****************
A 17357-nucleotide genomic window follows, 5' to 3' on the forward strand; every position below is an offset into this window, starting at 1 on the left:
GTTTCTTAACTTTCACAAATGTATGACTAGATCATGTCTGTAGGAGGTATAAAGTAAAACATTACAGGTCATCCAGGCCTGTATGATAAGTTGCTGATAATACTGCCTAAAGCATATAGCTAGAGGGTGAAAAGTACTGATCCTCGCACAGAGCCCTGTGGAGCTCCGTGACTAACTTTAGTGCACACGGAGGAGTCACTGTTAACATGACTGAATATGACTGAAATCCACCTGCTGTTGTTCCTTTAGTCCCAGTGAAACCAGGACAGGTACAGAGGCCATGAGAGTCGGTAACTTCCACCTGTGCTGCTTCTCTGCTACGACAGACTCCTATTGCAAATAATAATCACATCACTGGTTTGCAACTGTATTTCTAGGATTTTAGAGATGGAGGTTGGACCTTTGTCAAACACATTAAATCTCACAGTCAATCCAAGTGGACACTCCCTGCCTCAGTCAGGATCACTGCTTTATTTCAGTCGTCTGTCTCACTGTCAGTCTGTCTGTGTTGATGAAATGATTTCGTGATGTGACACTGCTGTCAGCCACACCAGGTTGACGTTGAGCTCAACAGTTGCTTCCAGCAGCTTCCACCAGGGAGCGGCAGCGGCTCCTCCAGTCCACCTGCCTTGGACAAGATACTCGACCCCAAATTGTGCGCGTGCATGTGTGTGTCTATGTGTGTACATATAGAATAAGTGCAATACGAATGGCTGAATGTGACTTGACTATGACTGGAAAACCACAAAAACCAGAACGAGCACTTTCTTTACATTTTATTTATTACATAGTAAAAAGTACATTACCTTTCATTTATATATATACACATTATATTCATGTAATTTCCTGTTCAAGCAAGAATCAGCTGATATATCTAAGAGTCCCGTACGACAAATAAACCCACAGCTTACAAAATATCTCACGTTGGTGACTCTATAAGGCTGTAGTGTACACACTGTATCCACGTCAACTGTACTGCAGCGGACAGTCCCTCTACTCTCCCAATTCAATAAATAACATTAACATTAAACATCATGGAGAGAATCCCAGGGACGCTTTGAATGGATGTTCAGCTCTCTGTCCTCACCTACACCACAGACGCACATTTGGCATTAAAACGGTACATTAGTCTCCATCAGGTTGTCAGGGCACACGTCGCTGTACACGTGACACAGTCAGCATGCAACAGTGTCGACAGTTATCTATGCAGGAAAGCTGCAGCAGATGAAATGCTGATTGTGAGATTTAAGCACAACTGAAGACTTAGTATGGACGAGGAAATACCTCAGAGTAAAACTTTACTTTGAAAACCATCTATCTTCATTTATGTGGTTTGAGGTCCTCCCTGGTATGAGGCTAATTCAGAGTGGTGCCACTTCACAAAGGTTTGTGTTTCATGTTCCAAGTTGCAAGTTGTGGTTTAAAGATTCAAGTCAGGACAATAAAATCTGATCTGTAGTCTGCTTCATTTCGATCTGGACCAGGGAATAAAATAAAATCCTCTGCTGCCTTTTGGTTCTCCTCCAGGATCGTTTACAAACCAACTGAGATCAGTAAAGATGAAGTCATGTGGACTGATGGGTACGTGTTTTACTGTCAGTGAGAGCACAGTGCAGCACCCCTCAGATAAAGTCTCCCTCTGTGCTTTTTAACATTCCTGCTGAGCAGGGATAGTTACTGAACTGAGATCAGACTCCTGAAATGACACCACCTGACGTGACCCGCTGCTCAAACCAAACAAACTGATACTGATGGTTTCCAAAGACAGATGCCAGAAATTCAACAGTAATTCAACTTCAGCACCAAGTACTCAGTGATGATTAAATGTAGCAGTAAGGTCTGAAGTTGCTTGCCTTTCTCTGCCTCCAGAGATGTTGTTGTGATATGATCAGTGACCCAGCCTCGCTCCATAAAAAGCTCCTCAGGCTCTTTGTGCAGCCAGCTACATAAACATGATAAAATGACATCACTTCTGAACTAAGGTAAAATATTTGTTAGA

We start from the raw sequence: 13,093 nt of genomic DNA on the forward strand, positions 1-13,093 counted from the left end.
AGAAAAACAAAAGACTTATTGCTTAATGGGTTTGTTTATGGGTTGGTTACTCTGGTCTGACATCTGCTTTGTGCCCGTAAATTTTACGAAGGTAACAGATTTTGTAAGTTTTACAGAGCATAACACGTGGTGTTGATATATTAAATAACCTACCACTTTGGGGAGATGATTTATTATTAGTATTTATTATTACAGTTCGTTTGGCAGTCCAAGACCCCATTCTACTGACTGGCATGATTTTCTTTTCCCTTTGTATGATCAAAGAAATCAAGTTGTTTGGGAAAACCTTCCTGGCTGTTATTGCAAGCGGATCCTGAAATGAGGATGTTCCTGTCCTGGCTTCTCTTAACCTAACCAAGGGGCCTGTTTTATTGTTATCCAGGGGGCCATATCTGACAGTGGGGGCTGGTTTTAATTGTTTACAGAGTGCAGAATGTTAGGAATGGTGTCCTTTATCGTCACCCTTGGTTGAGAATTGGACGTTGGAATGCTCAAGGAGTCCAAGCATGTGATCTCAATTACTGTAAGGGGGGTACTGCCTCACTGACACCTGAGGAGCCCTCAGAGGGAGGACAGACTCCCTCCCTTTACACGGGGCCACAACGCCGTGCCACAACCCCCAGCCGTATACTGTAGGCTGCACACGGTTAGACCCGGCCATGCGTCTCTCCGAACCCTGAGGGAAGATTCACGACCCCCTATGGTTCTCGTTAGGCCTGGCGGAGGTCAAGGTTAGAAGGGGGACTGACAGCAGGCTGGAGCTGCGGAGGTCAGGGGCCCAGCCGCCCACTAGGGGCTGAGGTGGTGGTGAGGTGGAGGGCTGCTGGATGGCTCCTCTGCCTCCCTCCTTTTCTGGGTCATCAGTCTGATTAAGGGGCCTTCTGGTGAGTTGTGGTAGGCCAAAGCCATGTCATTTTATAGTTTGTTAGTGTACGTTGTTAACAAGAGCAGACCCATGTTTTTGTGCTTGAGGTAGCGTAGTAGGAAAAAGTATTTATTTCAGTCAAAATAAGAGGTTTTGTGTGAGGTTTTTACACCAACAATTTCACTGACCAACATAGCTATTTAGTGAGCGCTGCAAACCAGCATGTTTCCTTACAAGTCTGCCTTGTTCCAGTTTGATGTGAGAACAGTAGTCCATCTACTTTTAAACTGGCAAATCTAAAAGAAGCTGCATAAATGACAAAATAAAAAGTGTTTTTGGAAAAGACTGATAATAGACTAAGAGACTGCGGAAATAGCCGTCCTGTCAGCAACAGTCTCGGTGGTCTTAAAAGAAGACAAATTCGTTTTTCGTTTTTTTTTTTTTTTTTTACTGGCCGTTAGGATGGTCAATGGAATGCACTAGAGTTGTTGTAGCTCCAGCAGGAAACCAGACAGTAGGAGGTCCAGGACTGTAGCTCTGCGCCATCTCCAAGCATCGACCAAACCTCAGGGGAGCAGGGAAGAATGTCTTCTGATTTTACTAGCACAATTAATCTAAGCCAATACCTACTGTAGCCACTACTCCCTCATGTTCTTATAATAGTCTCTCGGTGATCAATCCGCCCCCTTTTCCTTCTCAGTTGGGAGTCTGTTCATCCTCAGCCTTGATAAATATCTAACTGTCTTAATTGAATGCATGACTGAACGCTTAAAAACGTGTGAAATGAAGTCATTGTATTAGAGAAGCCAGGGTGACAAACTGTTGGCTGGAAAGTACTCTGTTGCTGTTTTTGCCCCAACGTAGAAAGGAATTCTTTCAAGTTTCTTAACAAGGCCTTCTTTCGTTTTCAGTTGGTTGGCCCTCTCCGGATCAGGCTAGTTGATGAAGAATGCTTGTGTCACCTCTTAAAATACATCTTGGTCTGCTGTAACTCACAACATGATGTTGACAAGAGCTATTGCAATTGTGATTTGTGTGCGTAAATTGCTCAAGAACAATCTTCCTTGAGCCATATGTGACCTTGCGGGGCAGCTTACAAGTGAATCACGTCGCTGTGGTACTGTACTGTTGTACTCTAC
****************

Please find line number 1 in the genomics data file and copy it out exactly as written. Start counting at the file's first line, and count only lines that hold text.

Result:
A 17357-nucleotide genomic window follows, 5' to 3' on the forward strand; every position below is an offset into this window, starting at 1 on the left: